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Will corporate action on ocean plastic make an impact? 6 ways to tell

These 14 businesses are growing money on trees

January 25, 2018 by  
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Restoring degraded and deforested land is becoming a thriving economic opportunity, in the U.S and beyond.

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These 14 businesses are growing money on trees

Environmental programs grow a better prison system

January 25, 2018 by  
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Organizations like Planting Justice reduce recidivism and impact on inmates, taxpayers, communities and the environment.

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Environmental programs grow a better prison system

Dow scrubs up marine plastic

January 23, 2018 by  
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Dow is known for bringing chemical solutions to the market. But it also has a long history of partnering with conservation organizations to find solutions to marine plastic debris.”We’re partnering with Ocean Conservancy to develop scientific information that helps us discover where marine debris can come from and how we keep them out of the ocean,” said Jeff Wooster, sustainability director at Dow Packaging and Specialty Plastics, about their 30-year relationship.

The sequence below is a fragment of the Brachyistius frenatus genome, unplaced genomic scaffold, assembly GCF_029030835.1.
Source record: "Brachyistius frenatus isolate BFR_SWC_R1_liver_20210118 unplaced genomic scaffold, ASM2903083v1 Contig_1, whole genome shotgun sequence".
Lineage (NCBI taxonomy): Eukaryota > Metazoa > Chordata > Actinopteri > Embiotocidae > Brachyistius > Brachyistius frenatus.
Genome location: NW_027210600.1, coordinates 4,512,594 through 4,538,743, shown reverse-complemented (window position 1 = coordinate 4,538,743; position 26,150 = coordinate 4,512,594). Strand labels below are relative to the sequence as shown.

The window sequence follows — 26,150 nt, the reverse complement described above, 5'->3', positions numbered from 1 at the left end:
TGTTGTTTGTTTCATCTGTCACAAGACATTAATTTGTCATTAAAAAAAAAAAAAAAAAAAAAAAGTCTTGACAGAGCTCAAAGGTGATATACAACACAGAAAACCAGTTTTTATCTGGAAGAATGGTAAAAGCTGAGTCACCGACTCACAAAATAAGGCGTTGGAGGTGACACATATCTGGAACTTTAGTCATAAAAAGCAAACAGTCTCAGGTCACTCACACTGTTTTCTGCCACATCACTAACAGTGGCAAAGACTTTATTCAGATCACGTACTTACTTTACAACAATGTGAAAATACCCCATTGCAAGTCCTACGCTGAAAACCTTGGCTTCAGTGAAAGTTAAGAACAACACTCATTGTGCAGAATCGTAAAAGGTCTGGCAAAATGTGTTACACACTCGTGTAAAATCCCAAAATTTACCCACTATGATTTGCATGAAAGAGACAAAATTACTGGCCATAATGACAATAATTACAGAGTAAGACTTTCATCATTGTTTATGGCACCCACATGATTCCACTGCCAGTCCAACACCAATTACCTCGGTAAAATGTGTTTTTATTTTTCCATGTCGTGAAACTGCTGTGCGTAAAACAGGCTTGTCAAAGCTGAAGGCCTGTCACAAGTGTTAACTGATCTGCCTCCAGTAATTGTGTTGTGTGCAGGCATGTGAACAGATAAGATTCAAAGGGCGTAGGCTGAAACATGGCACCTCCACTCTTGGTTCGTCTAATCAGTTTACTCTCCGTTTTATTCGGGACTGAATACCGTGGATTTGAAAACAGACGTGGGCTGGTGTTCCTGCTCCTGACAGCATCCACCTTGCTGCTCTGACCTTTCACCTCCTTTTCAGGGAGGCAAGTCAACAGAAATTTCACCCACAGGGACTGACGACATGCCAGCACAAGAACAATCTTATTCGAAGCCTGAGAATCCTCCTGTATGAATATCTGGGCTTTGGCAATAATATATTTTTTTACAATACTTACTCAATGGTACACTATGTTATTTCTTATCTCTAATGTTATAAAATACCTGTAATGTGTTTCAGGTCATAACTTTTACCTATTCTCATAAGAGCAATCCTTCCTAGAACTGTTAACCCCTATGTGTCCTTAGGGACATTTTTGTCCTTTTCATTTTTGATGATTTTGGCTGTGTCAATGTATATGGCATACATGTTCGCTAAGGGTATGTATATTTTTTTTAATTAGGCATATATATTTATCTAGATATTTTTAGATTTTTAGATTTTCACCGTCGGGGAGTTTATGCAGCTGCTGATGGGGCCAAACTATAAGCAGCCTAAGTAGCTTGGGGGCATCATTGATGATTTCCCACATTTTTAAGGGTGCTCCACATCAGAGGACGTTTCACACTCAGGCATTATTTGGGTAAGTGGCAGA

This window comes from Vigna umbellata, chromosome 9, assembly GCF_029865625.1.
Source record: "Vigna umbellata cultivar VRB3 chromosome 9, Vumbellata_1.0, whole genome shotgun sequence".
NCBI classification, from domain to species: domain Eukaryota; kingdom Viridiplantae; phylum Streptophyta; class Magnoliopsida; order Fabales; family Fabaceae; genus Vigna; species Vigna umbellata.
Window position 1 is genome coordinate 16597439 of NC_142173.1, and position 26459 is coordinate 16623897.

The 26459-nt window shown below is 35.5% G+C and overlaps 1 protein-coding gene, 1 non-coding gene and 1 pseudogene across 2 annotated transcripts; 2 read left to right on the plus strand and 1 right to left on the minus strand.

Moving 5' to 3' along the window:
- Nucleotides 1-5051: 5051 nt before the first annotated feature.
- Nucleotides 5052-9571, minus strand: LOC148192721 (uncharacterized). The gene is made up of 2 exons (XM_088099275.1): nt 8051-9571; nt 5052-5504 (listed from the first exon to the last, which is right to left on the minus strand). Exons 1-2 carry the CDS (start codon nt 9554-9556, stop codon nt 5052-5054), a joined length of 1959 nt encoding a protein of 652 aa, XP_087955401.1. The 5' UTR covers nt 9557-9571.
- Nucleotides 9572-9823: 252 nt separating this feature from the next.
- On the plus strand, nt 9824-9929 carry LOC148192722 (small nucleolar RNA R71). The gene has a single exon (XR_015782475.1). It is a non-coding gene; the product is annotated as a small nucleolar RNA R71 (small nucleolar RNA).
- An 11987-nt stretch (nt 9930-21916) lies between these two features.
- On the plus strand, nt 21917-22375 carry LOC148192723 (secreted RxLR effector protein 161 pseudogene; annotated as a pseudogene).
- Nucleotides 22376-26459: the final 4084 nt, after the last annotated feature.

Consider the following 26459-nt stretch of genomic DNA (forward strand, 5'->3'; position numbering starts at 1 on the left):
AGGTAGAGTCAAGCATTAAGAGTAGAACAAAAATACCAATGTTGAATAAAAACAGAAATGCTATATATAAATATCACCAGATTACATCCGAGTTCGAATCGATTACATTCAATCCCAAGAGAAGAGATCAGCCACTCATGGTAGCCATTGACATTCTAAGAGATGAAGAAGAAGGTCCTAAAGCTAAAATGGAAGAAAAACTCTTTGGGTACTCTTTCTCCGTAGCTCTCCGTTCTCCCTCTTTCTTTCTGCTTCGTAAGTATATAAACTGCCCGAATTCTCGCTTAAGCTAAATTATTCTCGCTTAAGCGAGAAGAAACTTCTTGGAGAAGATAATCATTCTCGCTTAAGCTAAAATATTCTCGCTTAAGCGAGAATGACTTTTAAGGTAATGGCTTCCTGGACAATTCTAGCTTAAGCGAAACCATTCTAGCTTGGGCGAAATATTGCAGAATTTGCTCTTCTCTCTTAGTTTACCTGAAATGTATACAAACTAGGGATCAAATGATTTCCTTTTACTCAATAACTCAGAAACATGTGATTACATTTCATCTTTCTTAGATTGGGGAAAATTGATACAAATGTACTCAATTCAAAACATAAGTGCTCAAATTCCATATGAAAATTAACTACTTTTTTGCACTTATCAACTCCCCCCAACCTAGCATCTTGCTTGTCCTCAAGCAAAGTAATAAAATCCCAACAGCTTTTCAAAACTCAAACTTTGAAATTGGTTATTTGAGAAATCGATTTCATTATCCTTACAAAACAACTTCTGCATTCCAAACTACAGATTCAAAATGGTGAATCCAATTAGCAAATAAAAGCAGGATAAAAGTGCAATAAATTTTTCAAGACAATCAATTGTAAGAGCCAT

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Dow scrubs up marine plastic

How a Girl Scout inspired a health care giant to ditch plastic straws

December 26, 2017 by  
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It started with a single email to Dignity Health.

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How a Girl Scout inspired a health care giant to ditch plastic straws

Sustainability leaders look ahead to 2018

December 26, 2017 by  
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What’s in the viewfinder? Members of the GreenBiz Executive Network weigh in on the near future.

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Sustainability leaders look ahead to 2018

Energy commissioners on the coming decarbonization

December 26, 2017 by  
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The best of live interviews from GreenBiz events. This episode: Tim Echols of Georgia and Michael Picker of California spark a lively exchange on power.

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Energy commissioners on the coming decarbonization